The world of books

The annual book festival held at place grounds is something I look forward to, apart from a variety of book exhibitions that I religiously attend throughout the year. A couple of years ago I managed to drag along a colleague who does not even peek into any books other than mathematics, which she taught at college.
I move from store to store collecting books keeping in mind the age of my kids. The charm of nursery rhymes and fairy tales have never faded from the time I’ve been introduced to it. My elder one just loves the Potter series, though I don’t approve of her reading too much of them.

But nostalgia engulfs me when I enter the stores that have books of authors that I studied during my school days. Dickens’ ‘David Copper Field’ introduced in the VIIth, never fails to arouse a lump in my throat. ‘As You Like It’, the next year was equally exciting for the teacher and the taught. ‘Mid-summer’s Night Dreams’ and Jane Austen’s ‘Pride and Prejudice’ were taught in the IXth. Darcy’s handsome looks and the invariable romance lurking in the background between him and Elizabeth edged us to read ahead. Some of us turned to the last pages as we could not restrain ourselves. ‘The man eater of Malgudi’, by R K Narayan, found us in Malgudi with our arms up against Vasu and happy when he brought his own end.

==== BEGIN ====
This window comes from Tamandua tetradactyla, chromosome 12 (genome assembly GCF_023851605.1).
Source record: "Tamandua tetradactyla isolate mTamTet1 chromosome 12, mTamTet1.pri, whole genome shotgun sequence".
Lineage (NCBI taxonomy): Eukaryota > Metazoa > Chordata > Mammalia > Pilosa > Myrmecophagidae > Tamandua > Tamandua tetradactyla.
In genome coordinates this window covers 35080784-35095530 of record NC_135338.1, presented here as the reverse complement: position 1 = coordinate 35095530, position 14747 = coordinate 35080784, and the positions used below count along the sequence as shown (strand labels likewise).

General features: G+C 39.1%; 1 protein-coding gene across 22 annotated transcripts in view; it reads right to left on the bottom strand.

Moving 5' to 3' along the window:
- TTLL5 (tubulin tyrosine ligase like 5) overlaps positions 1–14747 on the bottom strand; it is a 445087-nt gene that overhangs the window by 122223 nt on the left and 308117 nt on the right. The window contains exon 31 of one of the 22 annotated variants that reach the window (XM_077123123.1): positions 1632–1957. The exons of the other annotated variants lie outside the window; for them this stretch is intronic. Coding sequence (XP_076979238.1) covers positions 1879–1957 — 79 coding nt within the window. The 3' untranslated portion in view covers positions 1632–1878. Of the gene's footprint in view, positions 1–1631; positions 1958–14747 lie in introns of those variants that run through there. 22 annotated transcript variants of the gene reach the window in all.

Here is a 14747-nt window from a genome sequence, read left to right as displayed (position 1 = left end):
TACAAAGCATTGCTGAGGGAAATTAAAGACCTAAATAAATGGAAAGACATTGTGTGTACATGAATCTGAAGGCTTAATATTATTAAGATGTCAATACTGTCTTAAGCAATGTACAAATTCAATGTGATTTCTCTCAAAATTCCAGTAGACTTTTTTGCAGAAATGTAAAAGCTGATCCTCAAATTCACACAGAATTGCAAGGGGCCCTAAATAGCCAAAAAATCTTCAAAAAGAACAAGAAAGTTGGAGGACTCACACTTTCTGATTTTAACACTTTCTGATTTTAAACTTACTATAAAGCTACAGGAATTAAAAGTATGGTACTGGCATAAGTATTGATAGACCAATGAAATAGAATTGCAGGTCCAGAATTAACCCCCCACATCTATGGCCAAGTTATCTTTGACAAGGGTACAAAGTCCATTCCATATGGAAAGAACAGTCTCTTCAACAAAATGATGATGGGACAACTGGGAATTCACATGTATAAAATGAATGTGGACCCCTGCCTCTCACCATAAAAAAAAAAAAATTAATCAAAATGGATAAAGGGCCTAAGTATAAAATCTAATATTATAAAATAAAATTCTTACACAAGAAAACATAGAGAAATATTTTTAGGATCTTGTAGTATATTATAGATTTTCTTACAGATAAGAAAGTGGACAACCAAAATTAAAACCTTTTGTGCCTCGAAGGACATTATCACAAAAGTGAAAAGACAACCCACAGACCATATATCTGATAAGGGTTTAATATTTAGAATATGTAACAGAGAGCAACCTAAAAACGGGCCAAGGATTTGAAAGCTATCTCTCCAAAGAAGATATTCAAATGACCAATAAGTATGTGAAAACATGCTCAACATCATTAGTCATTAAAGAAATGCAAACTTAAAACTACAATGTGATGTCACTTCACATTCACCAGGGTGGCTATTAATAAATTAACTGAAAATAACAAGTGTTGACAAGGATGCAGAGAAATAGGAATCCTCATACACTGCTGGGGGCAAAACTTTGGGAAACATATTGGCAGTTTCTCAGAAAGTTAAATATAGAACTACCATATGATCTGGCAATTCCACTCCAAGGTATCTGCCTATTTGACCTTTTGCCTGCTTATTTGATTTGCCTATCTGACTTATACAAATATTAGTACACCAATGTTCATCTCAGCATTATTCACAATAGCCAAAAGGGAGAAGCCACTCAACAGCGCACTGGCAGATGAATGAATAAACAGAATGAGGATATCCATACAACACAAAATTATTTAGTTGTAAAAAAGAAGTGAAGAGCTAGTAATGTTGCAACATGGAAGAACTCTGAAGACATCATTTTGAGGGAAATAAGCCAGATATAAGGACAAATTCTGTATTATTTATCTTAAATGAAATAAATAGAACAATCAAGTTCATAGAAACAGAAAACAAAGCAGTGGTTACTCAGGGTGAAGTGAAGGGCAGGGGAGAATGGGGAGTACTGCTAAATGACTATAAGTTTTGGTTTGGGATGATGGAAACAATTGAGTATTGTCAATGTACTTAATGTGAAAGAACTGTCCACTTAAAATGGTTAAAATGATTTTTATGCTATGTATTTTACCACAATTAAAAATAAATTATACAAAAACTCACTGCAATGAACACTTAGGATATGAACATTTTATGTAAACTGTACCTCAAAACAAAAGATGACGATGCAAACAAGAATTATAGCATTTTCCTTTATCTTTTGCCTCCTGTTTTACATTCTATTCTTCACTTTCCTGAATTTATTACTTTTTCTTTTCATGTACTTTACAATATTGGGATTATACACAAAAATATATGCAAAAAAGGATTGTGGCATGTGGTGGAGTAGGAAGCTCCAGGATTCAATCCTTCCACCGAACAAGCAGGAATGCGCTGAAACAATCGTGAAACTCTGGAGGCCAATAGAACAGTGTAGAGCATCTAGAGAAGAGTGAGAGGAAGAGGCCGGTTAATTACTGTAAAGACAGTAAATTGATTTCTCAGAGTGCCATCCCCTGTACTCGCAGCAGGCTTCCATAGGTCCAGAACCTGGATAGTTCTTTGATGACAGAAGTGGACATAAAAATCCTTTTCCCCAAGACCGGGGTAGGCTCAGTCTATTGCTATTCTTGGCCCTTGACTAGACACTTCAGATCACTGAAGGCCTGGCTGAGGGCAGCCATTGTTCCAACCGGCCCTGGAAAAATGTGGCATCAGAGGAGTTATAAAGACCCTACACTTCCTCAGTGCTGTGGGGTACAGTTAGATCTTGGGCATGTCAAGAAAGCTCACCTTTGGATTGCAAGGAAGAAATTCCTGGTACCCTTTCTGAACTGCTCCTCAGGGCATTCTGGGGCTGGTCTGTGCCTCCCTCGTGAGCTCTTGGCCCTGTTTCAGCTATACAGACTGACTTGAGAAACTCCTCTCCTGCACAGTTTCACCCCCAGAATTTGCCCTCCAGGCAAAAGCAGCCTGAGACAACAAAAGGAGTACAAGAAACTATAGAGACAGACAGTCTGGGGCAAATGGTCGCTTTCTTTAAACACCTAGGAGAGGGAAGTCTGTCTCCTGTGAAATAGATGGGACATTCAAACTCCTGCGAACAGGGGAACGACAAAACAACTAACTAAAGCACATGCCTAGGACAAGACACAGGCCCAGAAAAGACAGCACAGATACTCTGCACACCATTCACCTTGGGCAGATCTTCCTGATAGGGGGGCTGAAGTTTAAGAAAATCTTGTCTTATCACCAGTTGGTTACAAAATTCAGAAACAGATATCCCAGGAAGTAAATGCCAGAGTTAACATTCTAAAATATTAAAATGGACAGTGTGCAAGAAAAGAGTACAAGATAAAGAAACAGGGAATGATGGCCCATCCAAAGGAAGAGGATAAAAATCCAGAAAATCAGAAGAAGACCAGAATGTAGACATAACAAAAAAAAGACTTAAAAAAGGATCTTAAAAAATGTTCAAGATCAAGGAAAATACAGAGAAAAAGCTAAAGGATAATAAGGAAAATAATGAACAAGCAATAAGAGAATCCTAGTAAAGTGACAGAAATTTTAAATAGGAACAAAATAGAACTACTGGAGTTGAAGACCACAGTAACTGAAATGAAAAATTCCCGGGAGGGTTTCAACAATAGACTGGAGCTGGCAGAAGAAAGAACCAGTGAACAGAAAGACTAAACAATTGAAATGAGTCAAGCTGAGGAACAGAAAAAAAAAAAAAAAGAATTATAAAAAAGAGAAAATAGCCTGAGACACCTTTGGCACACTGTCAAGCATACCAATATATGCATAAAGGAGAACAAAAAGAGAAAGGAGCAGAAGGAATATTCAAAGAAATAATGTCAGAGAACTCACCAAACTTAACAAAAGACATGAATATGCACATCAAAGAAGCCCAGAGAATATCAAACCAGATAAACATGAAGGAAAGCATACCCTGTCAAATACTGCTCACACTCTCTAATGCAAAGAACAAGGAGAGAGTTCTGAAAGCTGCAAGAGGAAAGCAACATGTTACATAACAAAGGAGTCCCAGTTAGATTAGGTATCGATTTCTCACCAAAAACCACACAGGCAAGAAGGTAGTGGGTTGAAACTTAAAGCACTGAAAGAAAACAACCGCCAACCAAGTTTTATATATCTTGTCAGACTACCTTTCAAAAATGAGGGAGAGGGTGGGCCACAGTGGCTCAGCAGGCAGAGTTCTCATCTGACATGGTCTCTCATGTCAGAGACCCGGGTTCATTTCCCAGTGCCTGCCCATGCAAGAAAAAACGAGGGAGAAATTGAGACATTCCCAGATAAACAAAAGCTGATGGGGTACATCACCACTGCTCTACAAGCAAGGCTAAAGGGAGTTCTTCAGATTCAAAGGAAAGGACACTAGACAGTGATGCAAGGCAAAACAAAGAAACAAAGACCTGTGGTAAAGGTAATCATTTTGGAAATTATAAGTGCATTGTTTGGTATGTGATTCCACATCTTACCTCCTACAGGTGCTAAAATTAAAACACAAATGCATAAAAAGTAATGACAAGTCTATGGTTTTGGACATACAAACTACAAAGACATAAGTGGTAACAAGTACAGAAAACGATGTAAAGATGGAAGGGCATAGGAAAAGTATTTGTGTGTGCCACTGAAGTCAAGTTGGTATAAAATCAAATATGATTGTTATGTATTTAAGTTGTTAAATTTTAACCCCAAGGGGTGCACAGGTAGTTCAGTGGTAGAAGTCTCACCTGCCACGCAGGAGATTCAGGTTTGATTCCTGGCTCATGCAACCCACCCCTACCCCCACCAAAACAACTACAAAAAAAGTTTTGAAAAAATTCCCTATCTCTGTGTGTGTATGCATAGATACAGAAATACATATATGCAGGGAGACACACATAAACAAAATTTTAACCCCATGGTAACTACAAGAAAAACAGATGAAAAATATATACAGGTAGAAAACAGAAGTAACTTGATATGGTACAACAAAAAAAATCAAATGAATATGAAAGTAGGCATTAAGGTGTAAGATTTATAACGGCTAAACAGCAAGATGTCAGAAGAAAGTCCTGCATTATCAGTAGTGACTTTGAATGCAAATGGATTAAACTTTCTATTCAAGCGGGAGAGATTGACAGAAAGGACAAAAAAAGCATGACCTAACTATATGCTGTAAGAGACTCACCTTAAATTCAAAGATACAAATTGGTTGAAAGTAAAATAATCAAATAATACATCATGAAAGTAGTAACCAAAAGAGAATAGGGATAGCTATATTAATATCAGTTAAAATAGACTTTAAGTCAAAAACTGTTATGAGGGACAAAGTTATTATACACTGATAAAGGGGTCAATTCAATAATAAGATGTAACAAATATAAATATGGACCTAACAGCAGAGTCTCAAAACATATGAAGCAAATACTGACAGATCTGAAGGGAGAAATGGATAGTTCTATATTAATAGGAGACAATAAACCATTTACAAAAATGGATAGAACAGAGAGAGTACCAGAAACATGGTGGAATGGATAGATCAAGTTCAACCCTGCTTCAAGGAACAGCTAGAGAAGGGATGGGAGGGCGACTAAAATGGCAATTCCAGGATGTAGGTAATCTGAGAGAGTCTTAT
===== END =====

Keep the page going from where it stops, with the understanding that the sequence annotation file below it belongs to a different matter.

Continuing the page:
What saddens me is that my children are not fortunate enough to have these kinds of books and the breed of teachers that have left an ever lasting impression on us to pass them on. The children are deprived of the rich texts that were a part of the school syllabus some decades ago.

People who value books will definitely see to it that their school books are in tact to be passed on to the generations to come. I still rely on my old Wren & Martin, and my book of poems — ‘The Panorama’, and so will my children.
Privileged are we to have had spacious classrooms and enormous grounds. Today houses are converted into schools, hardly any light enters the dingy classrooms, the only open space that the schools have is the portico of the house, yet the schools have students from primary to high school. What a pity!

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